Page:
Crowd-investing in individuals resembles most not student loans or Richard Frethorne’s indentured servitude (though the start-ups have been compared to that practice, which is now universally illegal). It actually seems more like a guild or apprenticeship system, the social labor structures that were prevalent centuries ago but have largely faded away. A young worker would enter into a partnership with an established company, working for them while learning a trade, and be supported with room and board or a nominal salary in return. In both cases, a little bit of sustainable debt offers a big opportunity.

As student loans continue to show their adverse effects on individuals and our culture’s youth as a whole, we should be looking to alternative strategies to offer those who might not have immediate access to the resources they need a chance to see what they can do with that capital. Start-up economics has its downsides, but it excels at letting entrepreneurs give it their all in an effort to succeed—just what we should be doing with our students.

Kyle Chayka
Kyle Chayka is a freelance technology and culture writer living in Brooklyn. Follow him on Twitter @chaykak.

More From Kyle Chayka

A weekly roundup of the best of Pacific Standard and PSmag.com, delivered straight to your inbox.

Recent Posts

July 23 • 4:00 PM

Who Doesn’t Like Atheists?

The Pew Research Center asked Americans of varying religious affiliations how they felt about each other.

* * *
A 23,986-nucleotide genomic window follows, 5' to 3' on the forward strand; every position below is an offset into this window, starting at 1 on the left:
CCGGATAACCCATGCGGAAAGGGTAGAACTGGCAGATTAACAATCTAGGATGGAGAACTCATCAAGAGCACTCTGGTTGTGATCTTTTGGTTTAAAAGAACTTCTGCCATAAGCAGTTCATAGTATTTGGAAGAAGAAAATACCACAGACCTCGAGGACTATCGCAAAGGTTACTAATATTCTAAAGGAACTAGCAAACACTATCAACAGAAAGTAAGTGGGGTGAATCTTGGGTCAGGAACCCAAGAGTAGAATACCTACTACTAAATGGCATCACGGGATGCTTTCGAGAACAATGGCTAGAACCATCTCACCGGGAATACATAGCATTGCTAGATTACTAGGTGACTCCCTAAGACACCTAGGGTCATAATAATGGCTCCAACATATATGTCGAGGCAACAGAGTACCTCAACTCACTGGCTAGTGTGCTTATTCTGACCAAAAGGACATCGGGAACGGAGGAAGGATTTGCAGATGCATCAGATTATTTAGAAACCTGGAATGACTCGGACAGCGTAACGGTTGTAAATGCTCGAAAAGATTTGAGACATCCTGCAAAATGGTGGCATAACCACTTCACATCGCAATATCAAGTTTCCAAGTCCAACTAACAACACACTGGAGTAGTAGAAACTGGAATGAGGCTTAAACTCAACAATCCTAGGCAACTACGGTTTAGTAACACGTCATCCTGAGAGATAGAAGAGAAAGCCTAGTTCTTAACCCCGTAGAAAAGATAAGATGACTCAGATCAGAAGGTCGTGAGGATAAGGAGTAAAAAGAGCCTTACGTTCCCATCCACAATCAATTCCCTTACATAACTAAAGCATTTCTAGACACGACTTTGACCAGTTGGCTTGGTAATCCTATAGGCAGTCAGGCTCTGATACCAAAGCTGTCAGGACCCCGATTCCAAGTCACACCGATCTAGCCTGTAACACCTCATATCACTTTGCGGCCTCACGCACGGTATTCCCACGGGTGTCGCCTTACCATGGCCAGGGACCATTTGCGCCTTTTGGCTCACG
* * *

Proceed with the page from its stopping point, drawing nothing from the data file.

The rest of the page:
July 23 • 2:00 PM

We Need to Start Tracking Patient Harm and Medical Mistakes Now

Top patient-safety experts call on Congress to step in and, among other steps, give the Centers for Disease Control and Prevention wider responsibility for measuring medical mistakes.


July 23 • 12:19 PM

How a CEO’s Fiery Battle Speeches Can Shape Ethical Behavior

CEO war speech might inspire ethical decisions internally and unethical ones among competing companies.


July 23 • 12:00 PM

Why Do We Love the ‘Kim Kardashian: Hollywood’ Game?

It’s easy enough to turn yourself into a virtual celebrity, complete with fame and mansions—but it will likely cost you.


July 23 • 11:49 AM

Modern Technology Still Doesn’t Protect Americans From Deadly Landslides

No landslide monitoring or warning systems are being used to protect vulnerable communities.


July 23 • 10:00 AM

Outing the Death-Drug Distributors

Calling all hackers: It’s time to go Assange on capital punishment.


July 23 • 8:00 AM

The Surprising Appeal of Products That Require Effort to Use

New research finds they enable consumers to re-establish a feeling that they’re in control of their lives.



July 23 • 6:00 AM

How the Other Half Lifts: What Your Workout Says About Your Social Class

Why can’t triathletes and weightlifters get along?


July 23 • 5:02 AM

Battle of the Public Intellectuals: Edward Glaeser vs. Richard Florida

On gentrification and housing costs.


July 23 • 4:00 AM

Our Fear of Immigrants

Why did a group of fourth graders rally in support of an undocumented classmate while the citizens of Murrieta, California, tried to stop immigrant children from entering their town?


July 22 • 4:00 PM

Can Meditation Really Slow Aging?

Is there real science in the spiritualism of meditation? Jo Marchant meets a Nobel Prize-winner who thinks so.